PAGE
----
• CAROLE LEDBETTER, of Ottawa, a former Write Team columnist, writes: "Many people will remember Miss Mabel Kohrt, who taught home economics in the Ottawa Elementary Schools for many years. I've also included the recipe. I think some people might like to have it to make Christmas cookies."
Once again I pull out the tattered recipe. It’s time to make Miss Kohrt’s cookies.
Nostalgia engulfs me as I recall making the trek across town to Miss Mabel Kohrt's home economics class.
One-half day every week for a semester, eighth-graders from various Ottawa grade schools made the trip to Columbus School, at 400 E. Washington St. — where the Ravlin Congregate Center is now — for classes in home economics for the girls and manual arts for boys.
Kohrt taught home economics from 1925 until her retirement in 1960. She passed away in 1985. Her class assured that no young woman would leave Ottawa elementary schools without acquiring the basic knowledge required to cook for her future family.
Our work stations were fitted with pots and pans and other cooking supplies, including dishpans. One of our first assignments was learning to wash dishes. We baked cakes and cookies and learned to plan healthy meals that included all the basic food groups. Miss Kohrt often went from desk to desk, thoughtfully sampling our work.
What ever happened to home economics? Some people later saw home economics as anti-intellectual, according to an article titled “Who Killed Home Ec? Here’s The Real Story Behind Its Demise” that appeared in the Huffington Post on Sept. 29, 2014 stated: “... running one’s home as efficiently as possible in order to make more time for things like, say, education — might be surprising to those who still see home economics as being anti-intellectual ... home economics wasn’t contrary to feminist principles ... Rather it could liberate women from house work.”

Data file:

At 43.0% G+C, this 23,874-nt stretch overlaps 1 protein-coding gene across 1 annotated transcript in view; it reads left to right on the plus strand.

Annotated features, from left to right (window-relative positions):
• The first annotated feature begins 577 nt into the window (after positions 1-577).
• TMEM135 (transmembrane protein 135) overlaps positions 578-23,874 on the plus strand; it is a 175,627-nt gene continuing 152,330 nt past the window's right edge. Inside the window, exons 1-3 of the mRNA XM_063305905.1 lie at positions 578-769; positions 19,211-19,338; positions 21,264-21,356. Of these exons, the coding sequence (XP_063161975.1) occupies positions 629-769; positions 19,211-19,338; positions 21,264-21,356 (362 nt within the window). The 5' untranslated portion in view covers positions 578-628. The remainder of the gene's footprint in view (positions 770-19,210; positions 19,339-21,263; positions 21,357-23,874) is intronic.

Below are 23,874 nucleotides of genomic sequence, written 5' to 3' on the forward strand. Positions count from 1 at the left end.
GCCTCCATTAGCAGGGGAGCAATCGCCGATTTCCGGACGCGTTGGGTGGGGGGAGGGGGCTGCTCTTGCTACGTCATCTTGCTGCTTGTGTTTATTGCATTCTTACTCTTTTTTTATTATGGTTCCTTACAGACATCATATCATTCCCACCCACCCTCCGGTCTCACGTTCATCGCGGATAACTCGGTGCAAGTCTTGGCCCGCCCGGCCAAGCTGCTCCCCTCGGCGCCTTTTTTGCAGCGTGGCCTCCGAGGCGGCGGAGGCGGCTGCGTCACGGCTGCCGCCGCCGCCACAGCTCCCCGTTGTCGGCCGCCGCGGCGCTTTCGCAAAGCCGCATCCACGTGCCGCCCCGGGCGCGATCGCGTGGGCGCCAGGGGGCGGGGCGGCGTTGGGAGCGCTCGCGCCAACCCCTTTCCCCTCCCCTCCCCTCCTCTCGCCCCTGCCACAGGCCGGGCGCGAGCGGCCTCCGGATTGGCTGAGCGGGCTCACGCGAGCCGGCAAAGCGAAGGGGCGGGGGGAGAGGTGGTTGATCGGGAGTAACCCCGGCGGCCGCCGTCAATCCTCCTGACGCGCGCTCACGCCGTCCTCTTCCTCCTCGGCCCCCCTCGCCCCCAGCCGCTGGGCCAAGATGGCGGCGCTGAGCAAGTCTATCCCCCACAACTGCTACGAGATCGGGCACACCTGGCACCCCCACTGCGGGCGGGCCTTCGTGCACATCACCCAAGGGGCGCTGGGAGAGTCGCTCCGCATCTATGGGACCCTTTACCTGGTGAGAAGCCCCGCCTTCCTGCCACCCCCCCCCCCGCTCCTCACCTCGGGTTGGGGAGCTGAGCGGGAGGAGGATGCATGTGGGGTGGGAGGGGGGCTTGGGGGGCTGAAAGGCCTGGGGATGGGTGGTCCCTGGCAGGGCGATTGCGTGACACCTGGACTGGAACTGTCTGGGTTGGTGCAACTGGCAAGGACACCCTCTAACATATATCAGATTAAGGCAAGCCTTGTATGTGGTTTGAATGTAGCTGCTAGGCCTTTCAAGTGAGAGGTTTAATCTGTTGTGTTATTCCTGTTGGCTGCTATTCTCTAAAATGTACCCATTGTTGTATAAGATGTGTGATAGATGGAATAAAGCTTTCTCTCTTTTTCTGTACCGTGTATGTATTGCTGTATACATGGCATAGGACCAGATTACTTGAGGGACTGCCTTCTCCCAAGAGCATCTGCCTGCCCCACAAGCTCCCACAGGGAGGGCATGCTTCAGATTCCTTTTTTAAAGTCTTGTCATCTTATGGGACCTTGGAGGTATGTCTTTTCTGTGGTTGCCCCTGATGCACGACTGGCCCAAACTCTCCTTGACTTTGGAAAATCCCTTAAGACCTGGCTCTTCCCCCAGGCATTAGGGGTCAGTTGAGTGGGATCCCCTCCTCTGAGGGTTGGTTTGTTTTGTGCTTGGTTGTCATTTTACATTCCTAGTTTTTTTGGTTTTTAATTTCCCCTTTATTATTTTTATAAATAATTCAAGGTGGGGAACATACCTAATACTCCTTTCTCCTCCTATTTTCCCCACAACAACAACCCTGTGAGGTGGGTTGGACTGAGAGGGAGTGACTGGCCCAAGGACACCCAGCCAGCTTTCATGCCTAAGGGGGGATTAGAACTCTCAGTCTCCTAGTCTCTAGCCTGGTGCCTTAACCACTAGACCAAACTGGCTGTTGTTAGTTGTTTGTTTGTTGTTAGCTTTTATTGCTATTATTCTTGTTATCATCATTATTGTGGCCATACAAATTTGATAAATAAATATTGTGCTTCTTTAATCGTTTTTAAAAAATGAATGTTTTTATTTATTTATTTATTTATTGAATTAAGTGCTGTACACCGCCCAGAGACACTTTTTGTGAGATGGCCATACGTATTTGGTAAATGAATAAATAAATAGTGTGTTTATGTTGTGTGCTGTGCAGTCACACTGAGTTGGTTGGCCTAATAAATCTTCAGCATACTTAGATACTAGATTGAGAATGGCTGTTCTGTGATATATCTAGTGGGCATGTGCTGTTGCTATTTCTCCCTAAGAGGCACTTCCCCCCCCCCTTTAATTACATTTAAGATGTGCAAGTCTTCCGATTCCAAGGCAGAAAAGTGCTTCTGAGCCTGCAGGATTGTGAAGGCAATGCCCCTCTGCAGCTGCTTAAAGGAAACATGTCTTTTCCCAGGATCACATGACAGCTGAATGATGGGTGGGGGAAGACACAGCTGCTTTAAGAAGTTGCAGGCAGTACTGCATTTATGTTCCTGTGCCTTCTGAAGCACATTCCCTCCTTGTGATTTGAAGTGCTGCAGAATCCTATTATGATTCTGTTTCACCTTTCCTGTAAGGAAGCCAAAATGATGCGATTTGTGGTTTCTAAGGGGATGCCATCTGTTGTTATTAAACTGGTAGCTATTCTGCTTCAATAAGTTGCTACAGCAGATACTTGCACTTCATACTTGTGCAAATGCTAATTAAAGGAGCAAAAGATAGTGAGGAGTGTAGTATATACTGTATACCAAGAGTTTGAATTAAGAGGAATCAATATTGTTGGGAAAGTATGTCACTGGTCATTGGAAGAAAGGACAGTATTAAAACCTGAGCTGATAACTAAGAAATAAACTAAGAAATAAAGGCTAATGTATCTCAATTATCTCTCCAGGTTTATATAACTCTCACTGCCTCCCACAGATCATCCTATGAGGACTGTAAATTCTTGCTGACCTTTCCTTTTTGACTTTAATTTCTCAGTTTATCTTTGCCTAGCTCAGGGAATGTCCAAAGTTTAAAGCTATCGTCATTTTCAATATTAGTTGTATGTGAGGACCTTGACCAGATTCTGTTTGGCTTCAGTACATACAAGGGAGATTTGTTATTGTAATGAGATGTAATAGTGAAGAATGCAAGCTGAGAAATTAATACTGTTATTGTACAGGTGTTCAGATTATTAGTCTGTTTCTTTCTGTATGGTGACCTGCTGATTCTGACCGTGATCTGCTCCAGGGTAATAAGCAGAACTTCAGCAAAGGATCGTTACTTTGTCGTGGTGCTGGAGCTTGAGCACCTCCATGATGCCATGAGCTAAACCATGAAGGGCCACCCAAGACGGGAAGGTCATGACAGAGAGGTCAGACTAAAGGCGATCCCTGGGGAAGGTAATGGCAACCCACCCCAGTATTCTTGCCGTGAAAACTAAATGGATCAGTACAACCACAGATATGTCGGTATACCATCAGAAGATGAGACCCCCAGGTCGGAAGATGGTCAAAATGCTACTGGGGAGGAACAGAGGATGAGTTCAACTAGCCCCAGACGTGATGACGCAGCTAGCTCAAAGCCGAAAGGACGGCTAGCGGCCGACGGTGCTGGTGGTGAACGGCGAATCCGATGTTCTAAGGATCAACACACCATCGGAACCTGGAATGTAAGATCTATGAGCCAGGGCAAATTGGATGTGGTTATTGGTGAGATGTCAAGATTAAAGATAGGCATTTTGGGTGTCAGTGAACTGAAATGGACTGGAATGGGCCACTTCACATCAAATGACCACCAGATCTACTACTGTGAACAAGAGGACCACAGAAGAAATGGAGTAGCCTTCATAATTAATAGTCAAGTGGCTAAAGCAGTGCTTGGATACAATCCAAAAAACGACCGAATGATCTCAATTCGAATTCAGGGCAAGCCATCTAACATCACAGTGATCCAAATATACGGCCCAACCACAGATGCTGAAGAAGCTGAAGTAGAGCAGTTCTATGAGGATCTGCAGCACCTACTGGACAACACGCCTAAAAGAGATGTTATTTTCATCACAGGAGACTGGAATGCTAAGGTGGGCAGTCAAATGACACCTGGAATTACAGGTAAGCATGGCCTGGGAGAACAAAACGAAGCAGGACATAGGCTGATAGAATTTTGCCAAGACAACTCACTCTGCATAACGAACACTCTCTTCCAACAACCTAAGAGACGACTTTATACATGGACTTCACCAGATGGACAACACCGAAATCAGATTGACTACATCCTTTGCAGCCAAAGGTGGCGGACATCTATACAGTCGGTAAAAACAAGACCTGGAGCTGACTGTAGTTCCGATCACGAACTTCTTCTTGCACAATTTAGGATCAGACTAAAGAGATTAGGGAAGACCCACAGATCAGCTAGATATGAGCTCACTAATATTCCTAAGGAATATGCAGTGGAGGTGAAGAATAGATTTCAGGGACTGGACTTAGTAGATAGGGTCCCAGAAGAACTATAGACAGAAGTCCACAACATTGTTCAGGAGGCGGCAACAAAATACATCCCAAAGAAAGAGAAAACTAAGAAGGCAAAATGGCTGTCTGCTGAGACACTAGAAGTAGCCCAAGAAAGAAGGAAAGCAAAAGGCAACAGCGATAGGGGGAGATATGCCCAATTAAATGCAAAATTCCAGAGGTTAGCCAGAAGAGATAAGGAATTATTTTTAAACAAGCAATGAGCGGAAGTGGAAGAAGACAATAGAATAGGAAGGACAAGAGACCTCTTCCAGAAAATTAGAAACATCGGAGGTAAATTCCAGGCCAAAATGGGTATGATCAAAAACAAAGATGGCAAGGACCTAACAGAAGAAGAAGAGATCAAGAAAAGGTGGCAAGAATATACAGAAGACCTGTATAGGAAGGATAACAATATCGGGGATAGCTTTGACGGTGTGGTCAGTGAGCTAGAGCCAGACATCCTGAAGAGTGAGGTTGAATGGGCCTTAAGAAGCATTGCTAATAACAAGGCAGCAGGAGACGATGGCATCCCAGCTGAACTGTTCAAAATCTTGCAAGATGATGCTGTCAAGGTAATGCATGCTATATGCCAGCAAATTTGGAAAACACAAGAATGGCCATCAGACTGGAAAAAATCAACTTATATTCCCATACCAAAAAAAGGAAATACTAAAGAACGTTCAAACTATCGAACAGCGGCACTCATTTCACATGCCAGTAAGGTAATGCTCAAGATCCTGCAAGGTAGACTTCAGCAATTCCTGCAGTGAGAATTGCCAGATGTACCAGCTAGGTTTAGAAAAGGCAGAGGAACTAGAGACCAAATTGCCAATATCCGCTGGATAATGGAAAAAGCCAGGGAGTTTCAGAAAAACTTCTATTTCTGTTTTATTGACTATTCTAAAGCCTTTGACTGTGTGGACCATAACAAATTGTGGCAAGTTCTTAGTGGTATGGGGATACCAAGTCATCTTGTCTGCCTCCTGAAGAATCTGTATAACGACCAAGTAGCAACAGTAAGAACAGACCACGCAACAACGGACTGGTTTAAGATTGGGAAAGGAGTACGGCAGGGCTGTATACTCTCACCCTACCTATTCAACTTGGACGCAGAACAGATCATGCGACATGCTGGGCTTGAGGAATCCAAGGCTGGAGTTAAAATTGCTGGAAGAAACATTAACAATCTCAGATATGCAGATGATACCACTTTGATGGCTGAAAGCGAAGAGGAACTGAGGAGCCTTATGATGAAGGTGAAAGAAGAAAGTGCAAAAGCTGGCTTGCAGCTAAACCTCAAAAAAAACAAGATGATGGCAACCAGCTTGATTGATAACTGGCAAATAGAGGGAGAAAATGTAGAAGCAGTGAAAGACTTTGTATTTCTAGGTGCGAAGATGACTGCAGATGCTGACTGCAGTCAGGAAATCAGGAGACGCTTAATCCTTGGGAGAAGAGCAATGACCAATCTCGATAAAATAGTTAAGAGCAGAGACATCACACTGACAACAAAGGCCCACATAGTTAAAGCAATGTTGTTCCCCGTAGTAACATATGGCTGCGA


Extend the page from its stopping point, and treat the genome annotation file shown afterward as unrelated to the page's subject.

The American Home Economics Association was later renamed the American Association of Family & Consumer Sciences and still exists today.
Shepherd Middle School, in Ottawa, offered home economics until a year ago when they changed to the STEM lab, where there is still a cooking option.
For those of you who might like to try Miss Kohrt’s cookie recipe, I’ve included it here.
MISS KOHRT'S COOKIES
2 1/2 cups flour
1 cup sugar
1 teaspoon salt
1 teaspoon baking powder
1/2 teaspoon baking soda
1/2 cup shortening or butter
1/2 cup sour milk
1 teaspoon vanilla
1/8 teaspoon anise
Combine dry ingredients. Add butter. Mix until cornmeal-like consistency. Add other ingredients. Mix and form into ball. Cover and chill, best if overnight. Roll out on floured board and cut with cutters of your choice. Bake at 350 degrees Fahrenheit.
I think anise is the magic ingredient.
- CAROLE LEDBETTER, of Ottawa, is a former Write Team member. She is the author of "Who Am I Now? Growing Through Life's Changing Seasons." You may visit her blog at caroleledbetter.blog.com. She can be reached through The Times at email@example.com.